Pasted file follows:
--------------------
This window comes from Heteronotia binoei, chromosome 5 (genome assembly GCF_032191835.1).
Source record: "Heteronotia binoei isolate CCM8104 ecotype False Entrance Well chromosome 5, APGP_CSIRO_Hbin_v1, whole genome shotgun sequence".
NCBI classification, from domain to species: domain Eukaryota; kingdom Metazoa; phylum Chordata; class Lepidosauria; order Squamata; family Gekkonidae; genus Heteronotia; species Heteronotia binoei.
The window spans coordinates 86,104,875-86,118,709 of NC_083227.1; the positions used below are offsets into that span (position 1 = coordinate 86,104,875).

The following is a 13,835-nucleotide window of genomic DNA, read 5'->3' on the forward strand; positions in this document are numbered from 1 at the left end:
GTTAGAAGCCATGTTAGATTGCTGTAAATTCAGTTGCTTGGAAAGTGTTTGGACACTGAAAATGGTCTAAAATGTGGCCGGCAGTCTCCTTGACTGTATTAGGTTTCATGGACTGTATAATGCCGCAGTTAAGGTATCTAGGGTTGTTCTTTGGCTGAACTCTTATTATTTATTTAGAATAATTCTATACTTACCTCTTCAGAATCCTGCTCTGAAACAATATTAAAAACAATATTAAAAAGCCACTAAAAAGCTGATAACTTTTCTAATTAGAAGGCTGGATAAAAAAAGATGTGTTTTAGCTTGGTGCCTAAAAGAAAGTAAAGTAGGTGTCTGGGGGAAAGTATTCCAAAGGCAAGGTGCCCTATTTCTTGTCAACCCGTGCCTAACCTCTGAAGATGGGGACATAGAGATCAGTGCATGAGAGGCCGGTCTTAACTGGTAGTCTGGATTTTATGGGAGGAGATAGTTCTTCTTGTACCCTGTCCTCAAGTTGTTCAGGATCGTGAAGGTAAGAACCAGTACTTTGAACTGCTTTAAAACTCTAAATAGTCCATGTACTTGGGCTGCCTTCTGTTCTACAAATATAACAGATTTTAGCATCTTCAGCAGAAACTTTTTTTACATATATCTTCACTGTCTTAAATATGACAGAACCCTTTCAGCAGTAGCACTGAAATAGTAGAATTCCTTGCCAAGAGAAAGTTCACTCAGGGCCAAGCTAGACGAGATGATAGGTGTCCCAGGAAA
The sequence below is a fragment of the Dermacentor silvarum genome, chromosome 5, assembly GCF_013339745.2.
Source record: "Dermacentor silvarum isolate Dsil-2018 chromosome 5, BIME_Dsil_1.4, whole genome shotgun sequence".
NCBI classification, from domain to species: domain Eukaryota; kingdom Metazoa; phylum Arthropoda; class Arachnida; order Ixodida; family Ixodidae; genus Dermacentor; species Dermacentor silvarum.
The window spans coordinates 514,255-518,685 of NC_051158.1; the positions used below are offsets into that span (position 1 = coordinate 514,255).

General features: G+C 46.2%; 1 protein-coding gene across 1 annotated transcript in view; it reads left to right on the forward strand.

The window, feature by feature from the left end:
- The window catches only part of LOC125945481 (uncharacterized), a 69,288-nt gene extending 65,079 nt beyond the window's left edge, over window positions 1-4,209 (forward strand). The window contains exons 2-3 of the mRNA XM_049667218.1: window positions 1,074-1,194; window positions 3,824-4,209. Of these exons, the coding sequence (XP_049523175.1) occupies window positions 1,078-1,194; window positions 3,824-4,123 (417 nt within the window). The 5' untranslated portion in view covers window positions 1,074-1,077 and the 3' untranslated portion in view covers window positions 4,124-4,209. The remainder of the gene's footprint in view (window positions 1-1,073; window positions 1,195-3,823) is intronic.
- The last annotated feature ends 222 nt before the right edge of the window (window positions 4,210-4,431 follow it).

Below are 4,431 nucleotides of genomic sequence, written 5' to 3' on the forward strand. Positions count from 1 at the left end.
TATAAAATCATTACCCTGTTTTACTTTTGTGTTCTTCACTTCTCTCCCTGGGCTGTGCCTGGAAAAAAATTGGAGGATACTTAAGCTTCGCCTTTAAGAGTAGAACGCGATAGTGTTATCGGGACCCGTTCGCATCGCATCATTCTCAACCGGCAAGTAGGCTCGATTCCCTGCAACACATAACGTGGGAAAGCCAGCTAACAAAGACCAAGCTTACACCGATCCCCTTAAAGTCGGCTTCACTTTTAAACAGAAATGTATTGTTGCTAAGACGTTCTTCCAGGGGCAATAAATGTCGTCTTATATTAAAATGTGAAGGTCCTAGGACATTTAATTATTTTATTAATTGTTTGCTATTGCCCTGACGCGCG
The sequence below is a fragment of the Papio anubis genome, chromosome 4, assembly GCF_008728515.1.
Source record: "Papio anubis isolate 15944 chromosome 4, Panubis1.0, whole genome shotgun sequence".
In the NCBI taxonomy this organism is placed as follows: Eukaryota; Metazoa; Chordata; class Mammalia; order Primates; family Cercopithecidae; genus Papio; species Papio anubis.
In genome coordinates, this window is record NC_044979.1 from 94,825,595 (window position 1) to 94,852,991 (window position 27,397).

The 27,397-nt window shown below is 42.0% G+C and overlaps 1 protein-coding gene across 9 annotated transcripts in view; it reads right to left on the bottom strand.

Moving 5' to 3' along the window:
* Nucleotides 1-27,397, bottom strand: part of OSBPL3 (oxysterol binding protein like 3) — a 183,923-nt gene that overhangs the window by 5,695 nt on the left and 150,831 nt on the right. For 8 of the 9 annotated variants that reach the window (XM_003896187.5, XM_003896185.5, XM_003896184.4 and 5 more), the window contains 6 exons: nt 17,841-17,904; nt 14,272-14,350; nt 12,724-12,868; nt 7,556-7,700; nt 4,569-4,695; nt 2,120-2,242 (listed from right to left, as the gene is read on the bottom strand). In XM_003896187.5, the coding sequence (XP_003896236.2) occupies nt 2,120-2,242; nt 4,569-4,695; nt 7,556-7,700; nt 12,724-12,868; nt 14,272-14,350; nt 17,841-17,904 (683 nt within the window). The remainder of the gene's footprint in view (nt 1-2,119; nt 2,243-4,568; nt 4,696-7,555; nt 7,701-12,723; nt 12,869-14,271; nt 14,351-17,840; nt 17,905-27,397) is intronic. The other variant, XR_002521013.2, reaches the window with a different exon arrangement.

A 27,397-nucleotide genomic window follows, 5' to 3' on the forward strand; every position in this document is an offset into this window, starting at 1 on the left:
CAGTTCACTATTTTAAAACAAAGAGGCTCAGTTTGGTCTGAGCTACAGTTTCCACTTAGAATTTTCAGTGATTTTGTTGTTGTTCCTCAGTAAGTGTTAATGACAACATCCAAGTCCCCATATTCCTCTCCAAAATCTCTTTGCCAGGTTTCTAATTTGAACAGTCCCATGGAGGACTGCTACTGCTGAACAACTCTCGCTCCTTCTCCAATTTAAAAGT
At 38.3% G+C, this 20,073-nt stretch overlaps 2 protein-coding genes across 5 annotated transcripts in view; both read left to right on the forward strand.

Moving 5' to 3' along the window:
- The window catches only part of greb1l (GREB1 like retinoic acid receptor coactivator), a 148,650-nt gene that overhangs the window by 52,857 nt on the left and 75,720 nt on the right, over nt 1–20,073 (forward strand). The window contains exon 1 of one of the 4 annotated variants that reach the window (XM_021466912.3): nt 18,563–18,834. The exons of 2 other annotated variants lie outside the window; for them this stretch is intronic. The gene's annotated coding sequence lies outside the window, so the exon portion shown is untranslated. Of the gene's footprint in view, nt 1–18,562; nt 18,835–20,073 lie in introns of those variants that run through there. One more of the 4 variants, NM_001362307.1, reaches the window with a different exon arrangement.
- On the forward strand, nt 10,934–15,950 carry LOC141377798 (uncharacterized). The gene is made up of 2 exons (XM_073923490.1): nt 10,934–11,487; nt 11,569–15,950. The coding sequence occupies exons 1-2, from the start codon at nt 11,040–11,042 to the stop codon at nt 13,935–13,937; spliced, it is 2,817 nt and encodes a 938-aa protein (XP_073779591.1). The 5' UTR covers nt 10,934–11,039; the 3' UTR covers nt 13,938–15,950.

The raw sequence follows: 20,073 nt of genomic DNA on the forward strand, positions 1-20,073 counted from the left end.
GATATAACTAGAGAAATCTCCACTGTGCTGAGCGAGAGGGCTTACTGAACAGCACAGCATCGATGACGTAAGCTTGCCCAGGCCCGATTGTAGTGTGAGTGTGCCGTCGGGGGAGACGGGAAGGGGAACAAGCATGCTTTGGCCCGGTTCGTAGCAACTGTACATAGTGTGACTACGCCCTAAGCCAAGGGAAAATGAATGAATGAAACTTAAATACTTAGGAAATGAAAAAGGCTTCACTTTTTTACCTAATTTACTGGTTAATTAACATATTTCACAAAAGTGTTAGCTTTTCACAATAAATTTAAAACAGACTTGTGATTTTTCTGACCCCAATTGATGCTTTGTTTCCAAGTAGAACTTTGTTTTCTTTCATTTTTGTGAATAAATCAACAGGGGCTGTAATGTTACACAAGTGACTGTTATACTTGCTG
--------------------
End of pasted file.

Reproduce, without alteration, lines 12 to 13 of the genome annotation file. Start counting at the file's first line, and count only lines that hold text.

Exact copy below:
The window, feature by feature from the left end:
- The window catches only part of LOC125945481 (uncharacterized), a 69,288-nt gene extending 65,079 nt beyond the window's left edge, over window positions 1-4,209 (forward strand). The window contains exons 2-3 of the mRNA XM_049667218.1: window positions 1,074-1,194; window positions 3,824-4,209. Of these exons, the coding sequence (XP_049523175.1) occupies window positions 1,078-1,194; window positions 3,824-4,123 (417 nt within the window). The 5' untranslated portion in view covers window positions 1,074-1,077 and the 3' untranslated portion in view covers window positions 4,124-4,209. The remainder of the gene's footprint in view (window positions 1-1,073; window positions 1,195-3,823) is intronic.